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  • Writer's pictureMarcia Edwina Herman-Giddens

Alabama Book Tour: Birmingham Part II, Middle Days

Late Friday morning, February 24, 2023, with the mist of Shadowlawn Cemetery still hanging in our hearts, we bid goodbye to our gracious host, Mary, and wrangle the twisting interstates that cut through Red Mountain and across the valley to our next destination. Pam and John Powell live many miles east of downtown Birmingham, a journey that used to take more than an hour when I lived there. Now, it is cut to 20 minutes.

We both had met Pam because, as the director of the Bending The Arc Project (, she and her colleagues had interviewed me in 2019 and PJ in 2021 as part of collecting material for the Project’s future films. I was in Birmingham in 2019 conducting research for this book. Neither Pam nor I can remember exactly how we connected. I introduced PJ and Pam who then invited her to Birmingham for interviewing and filming in 2021. PJ and I knew about the first released film, The Vote, which I am in. It is available for viewing at the link above. We both had heard that the second film, Origins, was almost finished and that we were both in it.

By the time we arrived at the Powell’s lovely house in the middle of a large wood, we learned that Bending the Arc: Origins was just finished and would premiere that Sunday evening at the Unitarian Universalist Church (UU) where I was scheduled to speak during the morning service and then do a book reading and signing. Since we conveniently happened to be in town, Pam asks, “Would we be willing to be on a panel after the filming?” I suspected that would make for a very long and arduous but exciting day and it did, but that comes later.

The next day, Saturday, was library day for PJ and me, a day for research and another reading, this one with PJ performing at the end of the reading. The rain over, we again traversed the expressways with their tricky exits, parking at the Birmingham Public Library, a place of solace since my childhood. I loved showing PJ the murals on the walls of the former Children’s Room where I spent so much time as a child though my pleasure was muted with the knowledge I did not have as a young child— Black people were not allowed there until I was well grown. The former Children’s Room now holds some of the Birmingham archives. The building is now called the Linn-Henley Research Library.

The librarian, Mary Beth Newbill, who was also helping with the reading, had pulled several textbooks held in the archives that I would have had as a child in the public schools. PJ and I wanted to look at the material in them about slavery and enslaved people. The disturbing, but not surprising, material we found will become part of another project.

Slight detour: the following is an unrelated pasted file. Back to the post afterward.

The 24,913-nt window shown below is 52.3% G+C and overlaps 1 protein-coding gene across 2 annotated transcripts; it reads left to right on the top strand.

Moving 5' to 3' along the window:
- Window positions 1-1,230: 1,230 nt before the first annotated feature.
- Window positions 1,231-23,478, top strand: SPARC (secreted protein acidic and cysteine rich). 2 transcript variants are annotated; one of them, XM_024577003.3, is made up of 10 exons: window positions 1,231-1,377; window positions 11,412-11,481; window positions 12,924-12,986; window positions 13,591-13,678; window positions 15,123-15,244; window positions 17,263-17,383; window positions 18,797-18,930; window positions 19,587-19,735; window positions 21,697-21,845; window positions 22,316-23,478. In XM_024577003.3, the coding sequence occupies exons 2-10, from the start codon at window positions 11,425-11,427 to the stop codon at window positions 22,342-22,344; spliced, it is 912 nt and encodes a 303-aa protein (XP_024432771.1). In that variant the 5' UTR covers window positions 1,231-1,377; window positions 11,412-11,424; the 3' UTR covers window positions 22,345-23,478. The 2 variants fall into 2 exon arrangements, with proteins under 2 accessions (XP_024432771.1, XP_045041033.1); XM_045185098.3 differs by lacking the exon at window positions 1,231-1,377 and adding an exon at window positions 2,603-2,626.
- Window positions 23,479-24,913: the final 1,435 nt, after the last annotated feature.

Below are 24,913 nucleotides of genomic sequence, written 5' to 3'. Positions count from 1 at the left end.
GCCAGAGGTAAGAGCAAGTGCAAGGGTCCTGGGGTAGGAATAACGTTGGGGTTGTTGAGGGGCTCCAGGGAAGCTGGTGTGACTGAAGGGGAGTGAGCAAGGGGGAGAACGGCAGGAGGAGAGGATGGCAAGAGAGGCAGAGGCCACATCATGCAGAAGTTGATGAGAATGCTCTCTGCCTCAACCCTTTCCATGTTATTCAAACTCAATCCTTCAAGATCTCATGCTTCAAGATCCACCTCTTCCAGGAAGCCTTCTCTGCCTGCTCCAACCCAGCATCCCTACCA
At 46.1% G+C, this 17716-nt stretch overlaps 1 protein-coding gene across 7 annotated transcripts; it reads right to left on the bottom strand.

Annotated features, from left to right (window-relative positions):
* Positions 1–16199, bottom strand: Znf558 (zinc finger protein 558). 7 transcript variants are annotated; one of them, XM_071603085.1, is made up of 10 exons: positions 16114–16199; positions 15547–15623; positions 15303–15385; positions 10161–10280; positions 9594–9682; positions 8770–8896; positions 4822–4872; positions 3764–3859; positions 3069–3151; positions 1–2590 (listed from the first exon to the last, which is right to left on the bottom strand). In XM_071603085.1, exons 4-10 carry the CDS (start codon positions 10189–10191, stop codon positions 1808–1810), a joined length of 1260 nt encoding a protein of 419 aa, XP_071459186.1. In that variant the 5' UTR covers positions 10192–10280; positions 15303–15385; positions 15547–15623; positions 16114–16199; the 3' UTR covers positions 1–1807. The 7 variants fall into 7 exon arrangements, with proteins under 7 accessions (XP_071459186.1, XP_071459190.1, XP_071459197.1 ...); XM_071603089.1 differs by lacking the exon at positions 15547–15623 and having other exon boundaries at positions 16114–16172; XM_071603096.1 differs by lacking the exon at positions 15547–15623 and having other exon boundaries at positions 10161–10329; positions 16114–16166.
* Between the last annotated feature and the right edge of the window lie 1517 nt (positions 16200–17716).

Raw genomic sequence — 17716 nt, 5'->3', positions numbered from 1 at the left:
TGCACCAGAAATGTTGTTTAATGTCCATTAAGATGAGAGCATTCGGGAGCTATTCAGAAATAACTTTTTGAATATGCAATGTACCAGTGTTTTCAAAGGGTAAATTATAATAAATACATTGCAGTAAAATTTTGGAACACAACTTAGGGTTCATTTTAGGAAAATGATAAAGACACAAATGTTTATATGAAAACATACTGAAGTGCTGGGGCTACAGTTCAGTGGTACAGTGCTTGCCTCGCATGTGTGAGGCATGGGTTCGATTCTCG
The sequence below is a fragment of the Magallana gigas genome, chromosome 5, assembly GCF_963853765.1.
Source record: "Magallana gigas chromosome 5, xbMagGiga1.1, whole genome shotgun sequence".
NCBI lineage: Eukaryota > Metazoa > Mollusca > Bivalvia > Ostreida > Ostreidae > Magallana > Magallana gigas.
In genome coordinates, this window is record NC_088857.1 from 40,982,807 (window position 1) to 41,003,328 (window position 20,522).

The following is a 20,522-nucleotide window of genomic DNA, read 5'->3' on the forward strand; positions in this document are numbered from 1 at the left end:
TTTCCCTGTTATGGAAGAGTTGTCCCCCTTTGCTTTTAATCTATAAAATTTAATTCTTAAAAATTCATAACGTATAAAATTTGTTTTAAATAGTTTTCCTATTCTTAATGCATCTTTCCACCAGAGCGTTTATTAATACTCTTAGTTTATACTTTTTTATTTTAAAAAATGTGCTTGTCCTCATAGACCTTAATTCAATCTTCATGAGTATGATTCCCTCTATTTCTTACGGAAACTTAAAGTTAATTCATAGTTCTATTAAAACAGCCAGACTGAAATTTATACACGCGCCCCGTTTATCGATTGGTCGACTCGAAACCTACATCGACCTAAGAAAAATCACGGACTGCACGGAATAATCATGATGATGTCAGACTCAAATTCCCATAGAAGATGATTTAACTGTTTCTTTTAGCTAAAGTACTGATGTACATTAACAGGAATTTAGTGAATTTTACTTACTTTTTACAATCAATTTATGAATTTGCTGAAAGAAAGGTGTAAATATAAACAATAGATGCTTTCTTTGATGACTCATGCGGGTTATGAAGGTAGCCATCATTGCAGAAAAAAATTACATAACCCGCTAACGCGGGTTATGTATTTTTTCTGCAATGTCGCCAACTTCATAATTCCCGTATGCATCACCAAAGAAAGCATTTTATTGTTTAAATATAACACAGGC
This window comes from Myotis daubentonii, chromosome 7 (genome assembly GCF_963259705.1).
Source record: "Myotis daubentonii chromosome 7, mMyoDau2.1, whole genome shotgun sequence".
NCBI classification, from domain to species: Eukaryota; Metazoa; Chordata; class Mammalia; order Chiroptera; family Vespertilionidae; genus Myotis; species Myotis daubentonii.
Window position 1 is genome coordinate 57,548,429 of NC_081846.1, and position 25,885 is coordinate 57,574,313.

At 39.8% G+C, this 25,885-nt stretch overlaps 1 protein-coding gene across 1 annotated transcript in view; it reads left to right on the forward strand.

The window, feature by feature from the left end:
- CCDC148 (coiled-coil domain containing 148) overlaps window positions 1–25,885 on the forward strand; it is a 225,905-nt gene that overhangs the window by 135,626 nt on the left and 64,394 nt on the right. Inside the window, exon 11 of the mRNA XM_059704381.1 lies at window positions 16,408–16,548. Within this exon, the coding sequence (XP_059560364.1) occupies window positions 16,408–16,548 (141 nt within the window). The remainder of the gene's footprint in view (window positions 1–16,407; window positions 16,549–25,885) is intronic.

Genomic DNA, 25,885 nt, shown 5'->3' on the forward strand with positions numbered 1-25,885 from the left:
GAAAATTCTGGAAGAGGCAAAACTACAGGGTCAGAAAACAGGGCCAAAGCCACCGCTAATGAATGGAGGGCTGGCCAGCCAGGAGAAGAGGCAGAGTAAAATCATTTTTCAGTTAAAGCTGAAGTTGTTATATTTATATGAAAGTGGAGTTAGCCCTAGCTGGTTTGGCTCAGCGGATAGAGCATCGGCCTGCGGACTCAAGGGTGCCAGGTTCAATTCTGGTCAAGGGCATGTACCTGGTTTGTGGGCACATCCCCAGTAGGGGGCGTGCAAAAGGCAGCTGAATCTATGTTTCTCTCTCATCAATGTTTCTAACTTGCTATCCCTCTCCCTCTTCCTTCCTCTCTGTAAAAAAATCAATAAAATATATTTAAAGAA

Soon it was time to head up to the auditorium. The audience was small, but the interest and questions made up for the lack of numbers. If all those who might have thought of attending and didn’t could have known they were missing PJ’s spectacular performance, I am sure they would have regretted not coming. I was honored by her performance as well as JD Wilson, the Director of the University of Alabama Press being there. Though his presence was a bit intimidating for me, I knew PJ’s execution of her vignette would take his mind off any deficiencies I might have shown.

After the reading, PJ, using the grand piano in the corner as her stage set, performed her vignette In the Garden, comprised of two parts— In the Garden and Under the Cypress Tree, her own creation, which I have written about before.

Every time I see her execute her work, I am moved by the content, the music, and her performance. The audience had not realized what a treat they had in store, and they

were thrilled.

Sunday unfolded before us event by event, not ending until our spirits full, we were in our respective beds at midnight. The morning was at the Unitarian Universalist Church with its perch on the edge of a mountain, children playing in the isles, and piles of my books in the lobby. A little into the service, I noticed we had been joined by two armed Birmingham police officers. Two suspicious men had been spotted at the church. I gave my talk about the civil rights events in the 1960s from the pulpit with the friendly gaze of the minister and congregants following along. (1) Warm handshakes and comments followed as the congregation filed out of the sanctuary. I found myself near tears and filled with nostalgia.